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Funding Fallacies in Education

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By Niyanthini Kadirgamar

The education system in Sri Lanka is often vilified as being outdated. But the demand for free public education has not relented. Primary and secondary schools have consistently seen high enrollments. Contrary to expectation, student numbers are increasing even in disciplines deemed less “employable”, such as the liberal arts. The Government, too, has responded to this increasing demand by pledging to accommodate more students at public universities.

At the outset, opening the gates for more youth to gain higher education seems to be a step in the right direction. However, without a corresponding increase in resources and capacities, such a move has placed enormous pressure on higher educational institutions. For the most part, university administrations and the faculty have not objected to UGC directives for expansion. The recent move by the University of Moratuwa Teachers’ Association, to voice concerns about the increase in student enrolment and their decision to refrain from work if the government fails to retract student numbers, stands out as a bold step and has awakened us to the troubling realities.

 

Flattening the curve?

Apart from making lofty promises in election manifestos about giving education a central place in Sri Lanka’s progress narrative, subsequent education budgets have rarely reflected those ideals. Contrary to the complaints of disgruntled taxpayers about monies being wasted on free education for ungrateful (protesting) youth, the education budget has remained dismally low. As depicted in the figure, government spending on education has remained constant at an average of 2% of GDP in the post-war decade, well below the South Asian average (3% of GDP).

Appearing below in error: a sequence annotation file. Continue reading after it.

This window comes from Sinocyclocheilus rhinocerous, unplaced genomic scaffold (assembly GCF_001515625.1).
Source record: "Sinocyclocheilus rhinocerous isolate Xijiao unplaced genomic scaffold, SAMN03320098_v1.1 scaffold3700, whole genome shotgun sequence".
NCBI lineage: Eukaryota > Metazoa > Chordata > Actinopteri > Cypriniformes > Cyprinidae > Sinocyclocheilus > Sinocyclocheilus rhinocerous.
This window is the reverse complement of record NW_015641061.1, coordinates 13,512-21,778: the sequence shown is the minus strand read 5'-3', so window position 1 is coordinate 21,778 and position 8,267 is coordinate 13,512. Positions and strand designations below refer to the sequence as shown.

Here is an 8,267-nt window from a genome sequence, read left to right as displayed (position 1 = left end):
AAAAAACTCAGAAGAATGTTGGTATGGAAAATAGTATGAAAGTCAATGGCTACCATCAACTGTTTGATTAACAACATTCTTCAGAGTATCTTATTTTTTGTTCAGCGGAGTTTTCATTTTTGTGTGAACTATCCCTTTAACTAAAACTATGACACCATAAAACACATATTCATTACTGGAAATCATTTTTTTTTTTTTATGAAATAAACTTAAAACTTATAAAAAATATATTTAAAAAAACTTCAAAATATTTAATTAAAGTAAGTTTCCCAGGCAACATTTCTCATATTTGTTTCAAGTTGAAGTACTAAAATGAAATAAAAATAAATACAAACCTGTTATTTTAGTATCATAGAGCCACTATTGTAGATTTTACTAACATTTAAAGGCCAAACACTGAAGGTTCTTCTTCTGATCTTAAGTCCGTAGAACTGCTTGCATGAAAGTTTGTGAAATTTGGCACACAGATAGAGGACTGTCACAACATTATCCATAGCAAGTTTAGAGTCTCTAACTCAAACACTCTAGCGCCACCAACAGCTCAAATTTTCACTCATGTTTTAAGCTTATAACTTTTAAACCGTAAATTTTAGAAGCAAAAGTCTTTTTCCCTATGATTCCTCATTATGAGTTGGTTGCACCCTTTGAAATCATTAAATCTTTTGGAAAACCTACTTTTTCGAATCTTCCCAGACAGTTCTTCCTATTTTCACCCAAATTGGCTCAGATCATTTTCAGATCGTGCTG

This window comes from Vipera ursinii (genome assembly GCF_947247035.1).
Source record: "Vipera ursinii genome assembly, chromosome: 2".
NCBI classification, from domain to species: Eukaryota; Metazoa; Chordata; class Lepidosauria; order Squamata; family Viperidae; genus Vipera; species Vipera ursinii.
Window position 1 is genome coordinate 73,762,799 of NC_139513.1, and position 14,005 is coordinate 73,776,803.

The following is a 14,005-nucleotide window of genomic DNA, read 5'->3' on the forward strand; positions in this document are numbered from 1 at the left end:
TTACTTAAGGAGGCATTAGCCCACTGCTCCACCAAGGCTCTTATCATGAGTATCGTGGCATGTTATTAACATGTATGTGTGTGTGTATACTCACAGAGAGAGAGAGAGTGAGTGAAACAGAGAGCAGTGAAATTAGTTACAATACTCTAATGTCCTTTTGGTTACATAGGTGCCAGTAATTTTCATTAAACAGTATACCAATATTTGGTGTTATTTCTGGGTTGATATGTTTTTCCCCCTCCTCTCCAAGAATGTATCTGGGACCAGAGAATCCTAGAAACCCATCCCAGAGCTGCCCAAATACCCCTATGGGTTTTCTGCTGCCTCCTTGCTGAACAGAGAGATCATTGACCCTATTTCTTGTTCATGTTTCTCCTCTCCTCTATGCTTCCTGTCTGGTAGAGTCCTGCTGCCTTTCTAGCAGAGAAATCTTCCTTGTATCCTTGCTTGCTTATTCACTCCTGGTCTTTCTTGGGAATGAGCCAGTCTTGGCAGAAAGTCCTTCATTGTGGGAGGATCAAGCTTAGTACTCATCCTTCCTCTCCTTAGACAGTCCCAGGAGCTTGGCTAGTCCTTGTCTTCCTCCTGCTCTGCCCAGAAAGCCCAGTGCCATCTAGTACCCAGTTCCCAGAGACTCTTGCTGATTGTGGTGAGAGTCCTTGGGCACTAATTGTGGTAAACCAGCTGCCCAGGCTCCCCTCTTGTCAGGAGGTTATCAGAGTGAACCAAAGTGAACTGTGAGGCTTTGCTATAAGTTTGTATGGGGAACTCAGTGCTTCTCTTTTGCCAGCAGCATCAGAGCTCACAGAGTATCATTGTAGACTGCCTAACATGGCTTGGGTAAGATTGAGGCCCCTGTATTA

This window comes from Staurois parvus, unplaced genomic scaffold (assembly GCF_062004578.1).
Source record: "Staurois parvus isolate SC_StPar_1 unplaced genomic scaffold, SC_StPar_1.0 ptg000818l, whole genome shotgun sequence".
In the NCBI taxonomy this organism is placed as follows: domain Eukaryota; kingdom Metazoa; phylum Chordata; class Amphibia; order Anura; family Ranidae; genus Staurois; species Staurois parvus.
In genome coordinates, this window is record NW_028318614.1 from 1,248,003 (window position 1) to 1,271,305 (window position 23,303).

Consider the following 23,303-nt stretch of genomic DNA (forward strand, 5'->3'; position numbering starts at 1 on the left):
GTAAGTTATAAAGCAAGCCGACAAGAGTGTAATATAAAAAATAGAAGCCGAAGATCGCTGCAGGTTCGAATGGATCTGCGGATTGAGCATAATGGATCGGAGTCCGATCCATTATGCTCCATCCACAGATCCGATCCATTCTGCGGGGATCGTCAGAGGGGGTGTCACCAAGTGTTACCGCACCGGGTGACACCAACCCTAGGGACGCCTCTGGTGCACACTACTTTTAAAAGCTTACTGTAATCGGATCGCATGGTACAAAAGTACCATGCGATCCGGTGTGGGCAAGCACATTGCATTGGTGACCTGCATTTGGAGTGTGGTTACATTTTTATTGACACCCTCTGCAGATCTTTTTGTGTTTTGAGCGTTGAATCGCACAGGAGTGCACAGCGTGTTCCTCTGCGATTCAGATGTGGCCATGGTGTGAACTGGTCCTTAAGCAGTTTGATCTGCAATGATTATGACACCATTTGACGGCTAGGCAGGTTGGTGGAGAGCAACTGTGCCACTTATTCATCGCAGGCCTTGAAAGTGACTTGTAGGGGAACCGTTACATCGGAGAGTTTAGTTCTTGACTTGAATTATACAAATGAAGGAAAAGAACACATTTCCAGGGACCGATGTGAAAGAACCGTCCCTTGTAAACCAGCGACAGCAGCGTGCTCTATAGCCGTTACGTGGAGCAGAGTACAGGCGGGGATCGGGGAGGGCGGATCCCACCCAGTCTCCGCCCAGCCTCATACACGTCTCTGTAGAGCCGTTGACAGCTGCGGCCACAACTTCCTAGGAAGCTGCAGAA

Excluding Bangladesh, Sri Lanka’s education budget remains the lowest in the region. Schools and universities in our free education system are running at an efficiency rate that can put even the corporate pundits of efficiency to shame. They have endured amidst significant challenges imposed by dwindling resources. Already stretched to the limit, the system may soon reach a breaking point.

Successive governments have failed to restructure investments in the social sector, including in education. In the post-war decade, under the Rajapaksa government, funding for education dipped to a dismal low in 2012, triggering strike action as part of a broader campaign led by the Federation of University Teachers’ Associations (FUTA) to demand for 6% of GDP for education. The campaign ended, failing to secure a significant increase in allocations for education.

In 2015, the challenge was taken up by the Yahapalanaya Government as part of its election drive, with a promise to progressively increase education spending within its five-year tenure. Once again, the promise was short-lived as budgetary allocations fell after an initial increase to 3.4% of GDP in 2016.

 

Budgets during a pandemic